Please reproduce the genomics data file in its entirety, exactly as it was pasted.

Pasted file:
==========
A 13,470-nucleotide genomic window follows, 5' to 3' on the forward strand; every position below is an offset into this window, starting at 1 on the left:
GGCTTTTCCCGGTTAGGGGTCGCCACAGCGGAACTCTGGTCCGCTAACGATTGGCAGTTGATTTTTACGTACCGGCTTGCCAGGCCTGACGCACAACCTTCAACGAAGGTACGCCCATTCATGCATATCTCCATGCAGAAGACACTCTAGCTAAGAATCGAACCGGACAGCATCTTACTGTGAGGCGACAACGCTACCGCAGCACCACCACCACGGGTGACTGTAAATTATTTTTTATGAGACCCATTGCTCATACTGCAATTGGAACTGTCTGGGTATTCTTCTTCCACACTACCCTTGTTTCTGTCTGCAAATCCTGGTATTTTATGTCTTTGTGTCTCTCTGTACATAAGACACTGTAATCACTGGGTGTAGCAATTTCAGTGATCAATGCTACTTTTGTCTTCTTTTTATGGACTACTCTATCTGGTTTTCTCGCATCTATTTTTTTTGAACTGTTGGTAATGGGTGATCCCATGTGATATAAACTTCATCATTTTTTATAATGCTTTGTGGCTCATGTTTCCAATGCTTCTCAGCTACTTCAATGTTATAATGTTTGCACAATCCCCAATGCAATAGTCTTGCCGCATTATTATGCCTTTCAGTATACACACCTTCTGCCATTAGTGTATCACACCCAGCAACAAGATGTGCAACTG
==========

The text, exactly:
A 13,470-nucleotide genomic window follows, 5' to 3' on the forward strand; every position below is an offset into this window, starting at 1 on the left:
GGCTTTTCCCGGTTAGGGGTCGCCACAGCGGAACTCTGGTCCGCTAACGATTGGCAGTTGATTTTTACGTACCGGCTTGCCAGGCCTGACGCACAACCTTCAACGAAGGTACGCCCATTCATGCATATCTCCATGCAGAAGACACTCTAGCTAAGAATCGAACCGGACAGCATCTTACTGTGAGGCGACAACGCTACCGCAGCACCACCACCACGGGTGACTGTAAATTATTTTTTATGAGACCCATTGCTCATACTGCAATTGGAACTGTCTGGGTATTCTTCTTCCACACTACCCTTGTTTCTGTCTGCAAATCCTGGTATTTTATGTCTTTGTGTCTCTCTGTACATAAGACACTGTAATCACTGGGTGTAGCAATTTCAGTGATCAATGCTACTTTTGTCTTCTTTTTATGGACTACTCTATCTGGTTTTCTCGCATCTATTTTTTTTGAACTGTTGGTAATGGGTGATCCCATGTGATATAAACTTCATCATTTTTTATAATGCTTTGTGGCTCATGTTTCCAATGCTTCTCAGCTACTTCAATGTTATAATGTTTGCACAATCCCCAATGCAATAGTCTTGCCGCATTATTATGCCTTTCAGTATACACACCTTCTGCCATTAGTGTATCACACCCAGCAACAAGATGTGCAACTG